The Panel of Experts on the Sudan updated the Committee about the implementation of the Juba Peace Agreement, regional dynamics, the status of the armed groups in the region.
NEW YORK, United States of America, September 14, 2021 – Measures ‘No Longer in Line with Reality on the Ground’ Delegate Stresses
While Sudan’s post-revolution reforms continue to register progress and peace is largely holding, implementation of the 2020 Juba Peace Agreement remains slow and lingering intercommunal violence continues to plague the Darfur region, the Security Council heard today as the head of that country’s sanctions committee presented his quarterly update.
Sven Jürgenson (Estonia), briefing the 15-member organ in his capacity as Chair of the Security Council Committee established pursuant to resolution 1591 (2005) concerning the Sudan, outlined developments for the period 14 June to 14 September. He said the Committee held its first in-person informal consultation since the beginning of the COVID-19 pandemic and received the Sudan Panel’s interim report as well as a briefing on its contents. It later issued a press release.
Among other things, he said the Panel of Experts on the Sudan updated the Committee about the implementation of the Juba Peace Agreement, regional dynamics, the status of the armed groups in the region, intercommunal violence and human rights violations. Both the Government of the Sudan and the Juba Peace Agreement signatory movements continued to promote peace in the Sudan, including Darfur. However, the Panel made clear that — except for power-sharing arrangements — the Peace Agreement’s implementation has encountered delays. Meanwhile, the regional context remains mainly favourable to the peace process in Darfur.
Regarding the activities of armed movements, he said the Panel informed the Committee that the Sudan Liberation Army/Abdul Wahid (SLA/AW) remains present in the Jebel Marra region. At the same time, there was some sporadic fighting during the reporting period in northern Jebel Marra between SLA/AW and Government forces. Mining revenues have helped SLA/AW build up its capability in terms of recruitment, training and weapons. In addition, the Juba Peace Agreement signatory movements have returned to Darfur, some of them engaging in recruitment, while also keeping a number of troops and weapons in Libya.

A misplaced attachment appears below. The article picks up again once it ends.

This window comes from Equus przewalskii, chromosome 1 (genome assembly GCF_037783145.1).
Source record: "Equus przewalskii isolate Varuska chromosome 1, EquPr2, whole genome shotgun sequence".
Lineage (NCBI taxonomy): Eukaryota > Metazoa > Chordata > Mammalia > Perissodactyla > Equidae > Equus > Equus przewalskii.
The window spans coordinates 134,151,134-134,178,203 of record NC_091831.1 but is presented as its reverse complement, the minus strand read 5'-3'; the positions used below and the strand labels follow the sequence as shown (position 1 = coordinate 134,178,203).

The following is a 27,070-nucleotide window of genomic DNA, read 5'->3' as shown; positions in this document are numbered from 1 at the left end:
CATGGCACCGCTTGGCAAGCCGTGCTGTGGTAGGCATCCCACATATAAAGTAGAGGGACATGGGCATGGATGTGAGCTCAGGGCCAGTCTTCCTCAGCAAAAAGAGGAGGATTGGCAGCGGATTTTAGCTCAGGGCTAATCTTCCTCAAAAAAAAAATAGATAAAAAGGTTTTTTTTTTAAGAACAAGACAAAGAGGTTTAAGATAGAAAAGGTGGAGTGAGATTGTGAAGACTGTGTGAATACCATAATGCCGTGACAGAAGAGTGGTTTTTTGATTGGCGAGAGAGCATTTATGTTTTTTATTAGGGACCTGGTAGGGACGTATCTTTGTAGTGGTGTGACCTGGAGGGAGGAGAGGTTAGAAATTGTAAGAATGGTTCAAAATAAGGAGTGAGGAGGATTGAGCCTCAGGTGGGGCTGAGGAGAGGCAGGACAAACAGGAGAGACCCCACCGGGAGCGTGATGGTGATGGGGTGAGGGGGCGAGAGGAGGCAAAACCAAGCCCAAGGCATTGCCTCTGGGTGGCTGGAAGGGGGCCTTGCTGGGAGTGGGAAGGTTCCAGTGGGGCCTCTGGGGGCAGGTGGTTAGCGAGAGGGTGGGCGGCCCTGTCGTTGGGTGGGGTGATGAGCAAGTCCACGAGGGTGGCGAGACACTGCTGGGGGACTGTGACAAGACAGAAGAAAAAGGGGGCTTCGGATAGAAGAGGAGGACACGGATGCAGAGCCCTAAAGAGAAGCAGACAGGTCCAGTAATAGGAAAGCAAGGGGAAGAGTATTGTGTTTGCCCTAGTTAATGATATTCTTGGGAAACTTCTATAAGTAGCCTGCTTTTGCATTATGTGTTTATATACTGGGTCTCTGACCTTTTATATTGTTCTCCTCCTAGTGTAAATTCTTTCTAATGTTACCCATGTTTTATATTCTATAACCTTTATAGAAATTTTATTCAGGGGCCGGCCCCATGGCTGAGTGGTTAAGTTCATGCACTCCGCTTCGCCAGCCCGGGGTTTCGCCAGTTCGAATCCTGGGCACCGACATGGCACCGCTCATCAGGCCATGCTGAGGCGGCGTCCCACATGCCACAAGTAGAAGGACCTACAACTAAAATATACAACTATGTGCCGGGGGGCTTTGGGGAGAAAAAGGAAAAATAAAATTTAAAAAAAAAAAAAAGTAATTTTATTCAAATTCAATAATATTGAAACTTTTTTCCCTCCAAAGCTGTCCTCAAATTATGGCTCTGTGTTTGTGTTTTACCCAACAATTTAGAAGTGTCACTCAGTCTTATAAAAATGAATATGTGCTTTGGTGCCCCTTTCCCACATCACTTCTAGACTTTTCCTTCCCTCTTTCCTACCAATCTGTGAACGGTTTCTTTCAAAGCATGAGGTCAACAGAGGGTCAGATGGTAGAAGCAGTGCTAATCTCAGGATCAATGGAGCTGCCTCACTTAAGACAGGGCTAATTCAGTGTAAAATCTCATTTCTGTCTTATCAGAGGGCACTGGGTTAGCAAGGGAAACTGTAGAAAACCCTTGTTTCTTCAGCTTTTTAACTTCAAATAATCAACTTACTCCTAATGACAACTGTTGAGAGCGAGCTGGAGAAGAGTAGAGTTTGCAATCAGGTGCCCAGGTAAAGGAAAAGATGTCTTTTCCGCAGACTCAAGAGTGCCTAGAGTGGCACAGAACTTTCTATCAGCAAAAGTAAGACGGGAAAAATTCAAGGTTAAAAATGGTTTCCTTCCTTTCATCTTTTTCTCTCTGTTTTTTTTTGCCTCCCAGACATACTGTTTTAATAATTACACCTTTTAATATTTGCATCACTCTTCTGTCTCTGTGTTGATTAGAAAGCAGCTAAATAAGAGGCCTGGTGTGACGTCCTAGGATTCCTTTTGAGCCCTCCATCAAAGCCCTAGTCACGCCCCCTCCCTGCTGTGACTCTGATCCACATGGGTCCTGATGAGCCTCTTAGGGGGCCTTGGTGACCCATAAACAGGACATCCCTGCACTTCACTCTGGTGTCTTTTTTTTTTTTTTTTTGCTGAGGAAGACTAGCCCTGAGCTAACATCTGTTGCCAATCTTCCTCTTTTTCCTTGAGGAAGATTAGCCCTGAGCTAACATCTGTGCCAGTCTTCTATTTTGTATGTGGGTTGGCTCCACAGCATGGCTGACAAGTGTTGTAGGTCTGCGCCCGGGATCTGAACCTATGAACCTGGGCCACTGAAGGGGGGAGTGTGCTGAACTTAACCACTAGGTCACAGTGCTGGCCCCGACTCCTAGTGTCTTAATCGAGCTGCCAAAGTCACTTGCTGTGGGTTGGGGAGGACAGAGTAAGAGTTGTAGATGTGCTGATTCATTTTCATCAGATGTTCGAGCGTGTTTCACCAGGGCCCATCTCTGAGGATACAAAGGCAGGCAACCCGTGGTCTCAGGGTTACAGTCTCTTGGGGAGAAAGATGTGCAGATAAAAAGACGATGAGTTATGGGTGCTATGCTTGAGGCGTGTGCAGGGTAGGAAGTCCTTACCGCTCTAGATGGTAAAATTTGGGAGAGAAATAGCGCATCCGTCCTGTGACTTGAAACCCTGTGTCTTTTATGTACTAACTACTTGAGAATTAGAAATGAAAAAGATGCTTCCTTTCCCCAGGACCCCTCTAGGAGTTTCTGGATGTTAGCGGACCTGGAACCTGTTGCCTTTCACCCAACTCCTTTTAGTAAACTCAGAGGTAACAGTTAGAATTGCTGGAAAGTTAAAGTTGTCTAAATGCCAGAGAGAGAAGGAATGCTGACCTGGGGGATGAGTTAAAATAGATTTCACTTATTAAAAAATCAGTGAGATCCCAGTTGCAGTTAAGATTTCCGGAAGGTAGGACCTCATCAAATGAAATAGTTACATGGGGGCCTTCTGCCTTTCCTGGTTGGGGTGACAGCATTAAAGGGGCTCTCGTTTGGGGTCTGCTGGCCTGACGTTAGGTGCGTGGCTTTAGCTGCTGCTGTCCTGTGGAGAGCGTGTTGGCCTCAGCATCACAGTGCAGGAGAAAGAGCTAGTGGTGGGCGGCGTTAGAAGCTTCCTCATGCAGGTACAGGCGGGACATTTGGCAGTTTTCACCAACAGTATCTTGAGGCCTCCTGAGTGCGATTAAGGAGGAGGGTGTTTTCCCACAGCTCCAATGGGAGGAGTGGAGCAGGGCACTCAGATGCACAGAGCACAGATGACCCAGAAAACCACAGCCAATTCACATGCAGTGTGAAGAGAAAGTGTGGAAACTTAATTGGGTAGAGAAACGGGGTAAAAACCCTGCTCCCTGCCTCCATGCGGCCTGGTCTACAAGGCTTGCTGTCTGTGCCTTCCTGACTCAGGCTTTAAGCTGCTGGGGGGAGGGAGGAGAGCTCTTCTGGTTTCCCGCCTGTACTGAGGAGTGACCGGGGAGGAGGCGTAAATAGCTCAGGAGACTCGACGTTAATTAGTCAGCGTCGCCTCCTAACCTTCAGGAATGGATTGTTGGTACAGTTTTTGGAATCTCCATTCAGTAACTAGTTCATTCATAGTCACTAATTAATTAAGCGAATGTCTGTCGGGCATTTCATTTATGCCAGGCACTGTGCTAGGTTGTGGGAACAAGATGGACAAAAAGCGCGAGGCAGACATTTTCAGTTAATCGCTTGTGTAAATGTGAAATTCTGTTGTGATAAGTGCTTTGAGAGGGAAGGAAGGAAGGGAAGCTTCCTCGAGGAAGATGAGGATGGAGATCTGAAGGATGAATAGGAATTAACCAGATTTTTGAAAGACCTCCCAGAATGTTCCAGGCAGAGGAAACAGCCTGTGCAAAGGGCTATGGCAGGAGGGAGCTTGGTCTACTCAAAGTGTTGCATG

He reported the Panel’s assertion that, due to delays in the Peace Agreement’s implementation, insecurity persists in many areas of Darfur. “Despite the Government’s commitment to improve security, the Panel reported that intercommunal violence, attacks against civilians by the SLA/AW factions, human rights violations, including acts of sexual violence in conflict were recorded,” he said. In that context, enhancing the protection of civilians in Darfur continues to be of paramount importance and needs to be expedited. The Panel also cited the need for more efforts to address the underlying drivers of the Darfur conflict, including competition for scarce local resources.
Turning to the travel ban and asset freeze, he said the Panel reported that implementation remains a challenge. A new instance of a travel ban violation occurred when a listed individual, Musa Hilal, travelled to Chad in April 2021. Reiterating that the targeted measures and the arms embargo on Darfur serve the sole purpose of helping the Sudan to achieve peace, he said the Committee is assisting with the upcoming review of sanctions in order to best support the country in that ultimate goal.
Responding to that briefing, Abdalla Adlan Ali Ombali (Sudan) reiterated his Government’s longstanding and principled position rejecting the sanctions imposed on the country. “These sanctions are no longer in line with the reality on the ground in Darfur, compared to 2005 when they were imposed,” he stressed, adding that it is incumbent upon the Council to address the new reality in his country. Indeed, the situation in Darfur continues to improve every day, with a ceasefire currently holding since it was first announced. The Government is implementing the Juba Peace Agreement, it has deployed a joint civilian protection force, and it is working to address the challenges facing internally displaced persons and refugees.
Adding that the Government continues to engage the SLA/AW faction and prevent intercommunal violence, he pointed out that it is also working to promote and protect the rights of children. Dedicated units for the protection of women and children have been deployed throughout the Sudanese Armed Forces, which are responding swiftly to instances of violence. Underlining the need to speed up the capacity-building of the Sudanese Forces to combat the activities of armed groups, he said lifting the sanctions will help Sudan more quickly become a country that lives in peace throughout its borders. The Government will continue to cooperate closely with the Council, but it will not accept any sanctions expansions that do not meet with its approval, including measures that are unreasonable or that cannot be measured against clear benchmarks. “We expect to be treated fairly and objectively,” he emphasized.